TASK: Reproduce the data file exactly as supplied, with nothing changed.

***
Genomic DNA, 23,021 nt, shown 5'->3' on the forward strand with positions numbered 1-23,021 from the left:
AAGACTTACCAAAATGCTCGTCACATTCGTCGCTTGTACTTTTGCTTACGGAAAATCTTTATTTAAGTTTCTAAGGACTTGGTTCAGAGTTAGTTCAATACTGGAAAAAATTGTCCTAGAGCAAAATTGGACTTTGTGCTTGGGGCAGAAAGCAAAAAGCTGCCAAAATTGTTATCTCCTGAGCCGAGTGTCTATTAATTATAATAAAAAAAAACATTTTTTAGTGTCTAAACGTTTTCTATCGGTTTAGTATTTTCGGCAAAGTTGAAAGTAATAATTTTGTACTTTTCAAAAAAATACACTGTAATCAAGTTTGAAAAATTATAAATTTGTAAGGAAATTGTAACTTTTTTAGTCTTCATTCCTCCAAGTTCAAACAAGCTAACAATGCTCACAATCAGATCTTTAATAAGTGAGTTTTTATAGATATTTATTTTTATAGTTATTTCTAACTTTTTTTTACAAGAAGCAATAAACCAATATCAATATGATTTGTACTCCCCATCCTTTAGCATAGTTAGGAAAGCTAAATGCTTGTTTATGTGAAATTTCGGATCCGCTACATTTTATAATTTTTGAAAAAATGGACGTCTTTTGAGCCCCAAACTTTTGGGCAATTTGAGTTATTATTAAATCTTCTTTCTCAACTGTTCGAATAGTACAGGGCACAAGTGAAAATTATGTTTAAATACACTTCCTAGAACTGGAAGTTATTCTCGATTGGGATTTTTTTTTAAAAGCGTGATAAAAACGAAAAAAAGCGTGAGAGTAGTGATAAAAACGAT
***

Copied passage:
Genomic DNA, 23,021 nt, shown 5'->3' on the forward strand with positions numbered 1-23,021 from the left:
AAGACTTACCAAAATGCTCGTCACATTCGTCGCTTGTACTTTTGCTTACGGAAAATCTTTATTTAAGTTTCTAAGGACTTGGTTCAGAGTTAGTTCAATACTGGAAAAAATTGTCCTAGAGCAAAATTGGACTTTGTGCTTGGGGCAGAAAGCAAAAAGCTGCCAAAATTGTTATCTCCTGAGCCGAGTGTCTATTAATTATAATAAAAAAAAACATTTTTTAGTGTCTAAACGTTTTCTATCGGTTTAGTATTTTCGGCAAAGTTGAAAGTAATAATTTTGTACTTTTCAAAAAAATACACTGTAATCAAGTTTGAAAAATTATAAATTTGTAAGGAAATTGTAACTTTTTTAGTCTTCATTCCTCCAAGTTCAAACAAGCTAACAATGCTCACAATCAGATCTTTAATAAGTGAGTTTTTATAGATATTTATTTTTATAGTTATTTCTAACTTTTTTTTACAAGAAGCAATAAACCAATATCAATATGATTTGTACTCCCCATCCTTTAGCATAGTTAGGAAAGCTAAATGCTTGTTTATGTGAAATTTCGGATCCGCTACATTTTATAATTTTTGAAAAAATGGACGTCTTTTGAGCCCCAAACTTTTGGGCAATTTGAGTTATTATTAAATCTTCTTTCTCAACTGTTCGAATAGTACAGGGCACAAGTGAAAATTATGTTTAAATACACTTCCTAGAACTGGAAGTTATTCTCGATTGGGATTTTTTTTTAAAAGCGTGATAAAAACGAAAAAAAGCGTGAGAGTAGTGATAAAAACGAT